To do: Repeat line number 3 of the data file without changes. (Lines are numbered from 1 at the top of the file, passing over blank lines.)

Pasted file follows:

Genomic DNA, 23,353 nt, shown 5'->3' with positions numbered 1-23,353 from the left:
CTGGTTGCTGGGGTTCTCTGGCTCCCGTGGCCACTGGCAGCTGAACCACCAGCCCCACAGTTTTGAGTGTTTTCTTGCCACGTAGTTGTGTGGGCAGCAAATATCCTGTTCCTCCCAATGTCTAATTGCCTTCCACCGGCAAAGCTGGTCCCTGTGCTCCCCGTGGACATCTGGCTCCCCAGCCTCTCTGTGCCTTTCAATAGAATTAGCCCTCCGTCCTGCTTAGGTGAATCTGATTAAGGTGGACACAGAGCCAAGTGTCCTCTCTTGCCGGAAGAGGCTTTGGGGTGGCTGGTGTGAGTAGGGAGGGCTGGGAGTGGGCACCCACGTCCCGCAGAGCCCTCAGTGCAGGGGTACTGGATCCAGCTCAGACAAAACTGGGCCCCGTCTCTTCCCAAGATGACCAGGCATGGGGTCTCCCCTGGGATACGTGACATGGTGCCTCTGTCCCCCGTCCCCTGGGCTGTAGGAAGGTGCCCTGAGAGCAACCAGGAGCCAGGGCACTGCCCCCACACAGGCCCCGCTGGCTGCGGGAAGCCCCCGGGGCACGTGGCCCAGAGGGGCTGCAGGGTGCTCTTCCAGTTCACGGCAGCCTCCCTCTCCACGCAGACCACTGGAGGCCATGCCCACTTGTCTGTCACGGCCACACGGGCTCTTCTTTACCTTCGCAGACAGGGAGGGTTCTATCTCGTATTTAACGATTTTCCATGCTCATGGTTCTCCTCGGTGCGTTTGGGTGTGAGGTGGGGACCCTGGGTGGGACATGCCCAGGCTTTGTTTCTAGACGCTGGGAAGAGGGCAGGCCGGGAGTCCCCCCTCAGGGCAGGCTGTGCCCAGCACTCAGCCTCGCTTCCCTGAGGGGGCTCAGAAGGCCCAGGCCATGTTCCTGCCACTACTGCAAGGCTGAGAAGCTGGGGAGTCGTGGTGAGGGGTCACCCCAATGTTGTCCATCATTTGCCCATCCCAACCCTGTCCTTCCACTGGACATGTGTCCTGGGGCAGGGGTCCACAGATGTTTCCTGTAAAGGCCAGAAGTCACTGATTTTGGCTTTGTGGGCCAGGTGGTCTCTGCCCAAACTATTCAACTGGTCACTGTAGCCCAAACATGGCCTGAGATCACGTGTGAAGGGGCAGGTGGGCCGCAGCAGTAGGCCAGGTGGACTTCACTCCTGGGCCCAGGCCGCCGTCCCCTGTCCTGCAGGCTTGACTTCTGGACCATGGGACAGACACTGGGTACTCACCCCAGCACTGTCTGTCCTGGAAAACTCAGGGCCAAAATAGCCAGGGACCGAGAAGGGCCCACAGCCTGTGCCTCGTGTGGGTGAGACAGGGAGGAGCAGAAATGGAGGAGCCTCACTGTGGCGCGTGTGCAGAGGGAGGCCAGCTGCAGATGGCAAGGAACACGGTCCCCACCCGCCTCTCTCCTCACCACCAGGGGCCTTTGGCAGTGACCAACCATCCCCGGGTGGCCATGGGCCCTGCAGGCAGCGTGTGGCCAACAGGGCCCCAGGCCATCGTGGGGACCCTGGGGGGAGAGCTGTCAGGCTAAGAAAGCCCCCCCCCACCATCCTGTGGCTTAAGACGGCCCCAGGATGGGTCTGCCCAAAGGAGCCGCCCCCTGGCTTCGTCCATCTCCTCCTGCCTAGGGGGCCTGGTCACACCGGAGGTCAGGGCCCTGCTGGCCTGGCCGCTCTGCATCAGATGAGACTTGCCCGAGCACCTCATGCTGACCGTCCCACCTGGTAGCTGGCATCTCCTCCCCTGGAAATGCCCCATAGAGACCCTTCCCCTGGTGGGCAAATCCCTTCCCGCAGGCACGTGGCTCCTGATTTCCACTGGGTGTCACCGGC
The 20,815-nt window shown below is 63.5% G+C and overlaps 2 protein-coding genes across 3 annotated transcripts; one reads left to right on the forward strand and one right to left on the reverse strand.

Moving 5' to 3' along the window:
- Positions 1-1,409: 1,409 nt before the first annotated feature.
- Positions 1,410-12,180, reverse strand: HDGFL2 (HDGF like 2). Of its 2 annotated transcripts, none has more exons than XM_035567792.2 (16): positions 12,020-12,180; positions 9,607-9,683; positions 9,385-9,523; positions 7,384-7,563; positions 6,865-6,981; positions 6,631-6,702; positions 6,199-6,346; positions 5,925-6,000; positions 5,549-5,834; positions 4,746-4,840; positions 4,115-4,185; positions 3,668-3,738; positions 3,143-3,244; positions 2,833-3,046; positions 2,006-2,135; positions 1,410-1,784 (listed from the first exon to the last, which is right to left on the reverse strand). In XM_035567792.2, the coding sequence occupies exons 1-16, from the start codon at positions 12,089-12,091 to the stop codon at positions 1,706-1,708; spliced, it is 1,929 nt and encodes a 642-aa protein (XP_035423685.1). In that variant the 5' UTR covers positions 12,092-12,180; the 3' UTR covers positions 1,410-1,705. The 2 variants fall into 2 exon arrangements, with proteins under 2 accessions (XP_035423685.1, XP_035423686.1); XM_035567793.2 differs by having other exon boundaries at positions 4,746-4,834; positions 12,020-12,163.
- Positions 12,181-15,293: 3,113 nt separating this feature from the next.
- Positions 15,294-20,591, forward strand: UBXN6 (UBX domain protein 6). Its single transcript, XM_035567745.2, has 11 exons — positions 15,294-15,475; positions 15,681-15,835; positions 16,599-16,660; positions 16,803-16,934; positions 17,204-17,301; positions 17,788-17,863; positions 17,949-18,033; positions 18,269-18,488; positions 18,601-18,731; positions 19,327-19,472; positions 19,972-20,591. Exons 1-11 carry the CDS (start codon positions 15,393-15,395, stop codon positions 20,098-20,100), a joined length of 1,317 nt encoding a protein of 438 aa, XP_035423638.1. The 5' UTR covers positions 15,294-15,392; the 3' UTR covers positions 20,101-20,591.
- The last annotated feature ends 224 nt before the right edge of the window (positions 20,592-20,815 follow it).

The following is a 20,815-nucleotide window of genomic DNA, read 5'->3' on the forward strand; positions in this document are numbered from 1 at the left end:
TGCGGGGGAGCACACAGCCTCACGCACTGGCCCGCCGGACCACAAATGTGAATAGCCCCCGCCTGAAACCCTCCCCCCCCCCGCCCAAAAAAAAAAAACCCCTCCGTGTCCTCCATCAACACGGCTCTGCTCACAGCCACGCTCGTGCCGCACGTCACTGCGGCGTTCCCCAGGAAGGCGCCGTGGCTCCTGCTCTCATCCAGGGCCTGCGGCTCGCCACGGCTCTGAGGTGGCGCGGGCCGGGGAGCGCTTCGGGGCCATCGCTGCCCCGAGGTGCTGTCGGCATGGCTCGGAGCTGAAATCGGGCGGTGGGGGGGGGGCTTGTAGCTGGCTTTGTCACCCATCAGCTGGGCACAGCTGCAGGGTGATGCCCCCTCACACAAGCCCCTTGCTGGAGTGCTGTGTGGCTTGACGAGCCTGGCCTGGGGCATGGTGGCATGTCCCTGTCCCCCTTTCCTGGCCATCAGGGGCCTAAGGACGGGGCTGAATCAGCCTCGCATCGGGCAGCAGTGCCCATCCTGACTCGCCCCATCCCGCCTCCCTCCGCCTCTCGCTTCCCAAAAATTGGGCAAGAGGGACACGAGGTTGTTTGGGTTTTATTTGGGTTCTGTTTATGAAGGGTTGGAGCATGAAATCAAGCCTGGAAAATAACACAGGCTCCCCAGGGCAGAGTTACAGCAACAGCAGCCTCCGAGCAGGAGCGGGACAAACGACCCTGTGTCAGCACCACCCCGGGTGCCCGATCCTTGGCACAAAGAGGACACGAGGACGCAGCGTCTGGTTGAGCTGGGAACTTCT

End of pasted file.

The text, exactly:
The 20,815-nt window shown below is 63.5% G+C and overlaps 2 protein-coding genes across 3 annotated transcripts; one reads left to right on the forward strand and one right to left on the reverse strand.